If you're a Tennessee football fan these days, you presumably vent because you care.
Some of you vent to attack second-year coach Derek Dooley now that the Vols are 0-5 in the Southeastern Conference with three league games to play. Some of you vent because you believe 21 games -- albeit 12 of them losses -- is not nearly enough time to judge a coach's worth.
Especially not when he's the third coach this year's seniors have played for in four years.
So the more cautious and realistic among you believe and write -- as one reader did Sunday:
"Us realistic fans understand that if you take away the top two offensive players and top two defensive players from ANY team, you're going to have trouble winning games. Especially when one of the players is your ONLY decent QB on the roster. Dooley will win at least nine games next season when [Tyler] Bray, [Justin] Hunter and [Herman] Lathers return and stop this negative propaganda."
On the other hand, not every member of the Big Orange Nation is so understanding and forgiving. Thus have more than a few Volniacs penned angry and frustrated notes to mirror this Sunday offering:
"So Dooley -- who is 26-32 as a college head coach is all of a sudden going to win 9 or 10 games next year? That is not realistic. After almost 60 games as a college head coach you are what your record is. Dooley will always be a .500 or worse coach. The numbers don't lie."
And that's pretty much the way the arguments have run since the first league loss of the year at Florida, though those not enamored with Dooley have multiplied in recent weeks, especially after the 37-6 loss to Alabama and last Saturday's 14 -3 defeat against South Carolina, which also was without its starting quarterback from the start of the season (Stephen Garcia) and its best overall player (Marcus Lattimore).
But do the haters have a point? Is Dooley actually rebuilding this program in a way that should both improve and sustain it through the massive changes the NCAA intends to adopt for all its major college athletic departments?
Or is he merely recycling the same mediocrity that has plagued Big Orange football for most of the past 12 seasons?
Answers come hard when the data is inconclusive. Even the staunchest Dooley supporter would have to admit that last week's decision to start true freshman quarterback Justin Worley over senior Matt Simms may have cost the Vols a winnable outing against the Gamecocks.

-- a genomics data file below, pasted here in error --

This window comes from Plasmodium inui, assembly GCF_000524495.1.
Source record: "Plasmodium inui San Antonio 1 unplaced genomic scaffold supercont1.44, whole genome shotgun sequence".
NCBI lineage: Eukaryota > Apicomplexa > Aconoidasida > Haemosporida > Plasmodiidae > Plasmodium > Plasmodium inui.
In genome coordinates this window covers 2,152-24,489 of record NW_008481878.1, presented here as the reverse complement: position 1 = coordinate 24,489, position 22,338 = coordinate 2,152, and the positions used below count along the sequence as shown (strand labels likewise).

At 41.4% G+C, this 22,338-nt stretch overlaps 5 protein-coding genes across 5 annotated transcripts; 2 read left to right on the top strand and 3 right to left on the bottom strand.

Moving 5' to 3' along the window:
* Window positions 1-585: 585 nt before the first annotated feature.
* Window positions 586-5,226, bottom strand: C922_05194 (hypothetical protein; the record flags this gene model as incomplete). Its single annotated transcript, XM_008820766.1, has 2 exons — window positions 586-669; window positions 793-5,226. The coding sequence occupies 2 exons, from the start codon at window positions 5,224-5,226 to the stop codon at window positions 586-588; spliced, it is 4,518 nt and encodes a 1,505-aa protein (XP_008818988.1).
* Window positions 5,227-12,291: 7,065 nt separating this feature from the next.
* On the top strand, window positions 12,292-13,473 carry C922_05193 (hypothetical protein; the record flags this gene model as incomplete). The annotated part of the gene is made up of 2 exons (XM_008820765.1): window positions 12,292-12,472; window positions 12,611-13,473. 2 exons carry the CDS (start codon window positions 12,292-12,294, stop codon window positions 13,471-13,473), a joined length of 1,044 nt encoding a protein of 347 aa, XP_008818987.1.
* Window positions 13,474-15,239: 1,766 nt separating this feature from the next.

Moreover, for a man who preaches patience at every turn, Dooley has seemed increasingly impatient with his players. Or perhaps he's sprouting rabbit ears where the talk shows, tweets and talking heads are concerned.
Neither is in character for a man who truly believes -- as Dooley says he does -- in the process over the result.
Then again, for various reasons -- replacing Phillip Fulmer with Lane Kiffin, an unusually high number of injuries to key players, a schedule that featured LSU and Alabama last season and LSU, Arkansas and Alabama this season, a late start in recruiting in 2010, two losses that should have been wins before officiating errors took them away last year -- Dooley has yet to catch a break, except for his huge break in getting the UT job because former athletic director Mike Hamilton decided to hire a largely unproven coach to replace the similarly unproven Kiffin.
All of which brings us to the final month of this season and the realization that the most important game of the year probably becomes Vanderbilt on Nov. 19 in Knoxville.
Any Volniac could reasonably argue that when the relative success of the entire Big Orange season rides on beating Vanderbilt, the program has sunk to dangerous lows.
And that may prove true in the future. But for now, it is what it is, which means that any UT bowl hope probably hinges on edging the Commodores, who also lost to both South Carolina and Georgia but looked somewhat better in each of those defeats than the Vols.
Asked a couple of weeks ago what helped former Nick Saban assistants such as himself and Florida head coach Will Muschamp move up the coaching ladder, Dooley recalled his rigorous days as a Saban aide and replied, "Darwinism. Survival of the fittest."
In the SEC pecking order of the past 28 seasons, Tennessee has vanquished Vandy 27 times, the lone exception a 2005 defeat that cemented the Vols' first losing record since 1988.
Given all that's happened to the Big Orange program the past four seasons, it is folly to think UT should be anywhere near the fittest program in the SEC East. But if Dooley wants to avoid being eaten by the wolves this time next year, he must avoid losing to the likes of Vanderbilt this season and beyond.